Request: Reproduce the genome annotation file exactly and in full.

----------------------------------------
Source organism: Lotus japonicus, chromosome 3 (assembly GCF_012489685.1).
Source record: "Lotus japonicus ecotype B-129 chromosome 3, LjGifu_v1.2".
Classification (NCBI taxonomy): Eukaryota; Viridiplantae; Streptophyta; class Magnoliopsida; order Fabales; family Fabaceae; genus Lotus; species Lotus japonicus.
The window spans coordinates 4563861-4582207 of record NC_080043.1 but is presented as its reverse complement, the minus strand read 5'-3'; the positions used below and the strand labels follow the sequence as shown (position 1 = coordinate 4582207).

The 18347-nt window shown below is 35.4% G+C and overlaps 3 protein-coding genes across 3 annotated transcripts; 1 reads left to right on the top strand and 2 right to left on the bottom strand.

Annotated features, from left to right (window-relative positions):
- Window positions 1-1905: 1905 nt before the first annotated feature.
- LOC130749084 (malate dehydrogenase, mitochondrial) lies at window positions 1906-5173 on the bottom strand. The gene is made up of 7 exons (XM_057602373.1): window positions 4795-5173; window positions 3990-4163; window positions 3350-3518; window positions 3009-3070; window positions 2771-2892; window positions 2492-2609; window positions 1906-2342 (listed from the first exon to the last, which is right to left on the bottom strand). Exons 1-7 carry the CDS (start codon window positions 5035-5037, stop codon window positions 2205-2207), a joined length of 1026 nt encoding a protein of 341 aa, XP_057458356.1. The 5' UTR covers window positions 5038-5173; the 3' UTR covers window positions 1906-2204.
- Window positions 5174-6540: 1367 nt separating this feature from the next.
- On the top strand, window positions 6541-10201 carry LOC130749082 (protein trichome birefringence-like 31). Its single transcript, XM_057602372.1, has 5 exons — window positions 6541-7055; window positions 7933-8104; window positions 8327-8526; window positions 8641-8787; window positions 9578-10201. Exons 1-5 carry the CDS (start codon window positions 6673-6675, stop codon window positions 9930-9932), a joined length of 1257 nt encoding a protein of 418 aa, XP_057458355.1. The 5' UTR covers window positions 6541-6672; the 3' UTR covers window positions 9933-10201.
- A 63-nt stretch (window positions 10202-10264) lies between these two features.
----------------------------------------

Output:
Source organism: Lotus japonicus, chromosome 3 (assembly GCF_012489685.1).
Source record: "Lotus japonicus ecotype B-129 chromosome 3, LjGifu_v1.2".
Classification (NCBI taxonomy): Eukaryota; Viridiplantae; Streptophyta; class Magnoliopsida; order Fabales; family Fabaceae; genus Lotus; species Lotus japonicus.
The window spans coordinates 4563861-4582207 of record NC_080043.1 but is presented as its reverse complement, the minus strand read 5'-3'; the positions used below and the strand labels follow the sequence as shown (position 1 = coordinate 4582207).

The 18347-nt window shown below is 35.4% G+C and overlaps 3 protein-coding genes across 3 annotated transcripts; 1 reads left to right on the top strand and 2 right to left on the bottom strand.

Annotated features, from left to right (window-relative positions):
- Window positions 1-1905: 1905 nt before the first annotated feature.
- LOC130749084 (malate dehydrogenase, mitochondrial) lies at window positions 1906-5173 on the bottom strand. The gene is made up of 7 exons (XM_057602373.1): window positions 4795-5173; window positions 3990-4163; window positions 3350-3518; window positions 3009-3070; window positions 2771-2892; window positions 2492-2609; window positions 1906-2342 (listed from the first exon to the last, which is right to left on the bottom strand). Exons 1-7 carry the CDS (start codon window positions 5035-5037, stop codon window positions 2205-2207), a joined length of 1026 nt encoding a protein of 341 aa, XP_057458356.1. The 5' UTR covers window positions 5038-5173; the 3' UTR covers window positions 1906-2204.
- Window positions 5174-6540: 1367 nt separating this feature from the next.
- On the top strand, window positions 6541-10201 carry LOC130749082 (protein trichome birefringence-like 31). Its single transcript, XM_057602372.1, has 5 exons — window positions 6541-7055; window positions 7933-8104; window positions 8327-8526; window positions 8641-8787; window positions 9578-10201. Exons 1-5 carry the CDS (start codon window positions 6673-6675, stop codon window positions 9930-9932), a joined length of 1257 nt encoding a protein of 418 aa, XP_057458355.1. The 5' UTR covers window positions 6541-6672; the 3' UTR covers window positions 9933-10201.
- A 63-nt stretch (window positions 10202-10264) lies between these two features.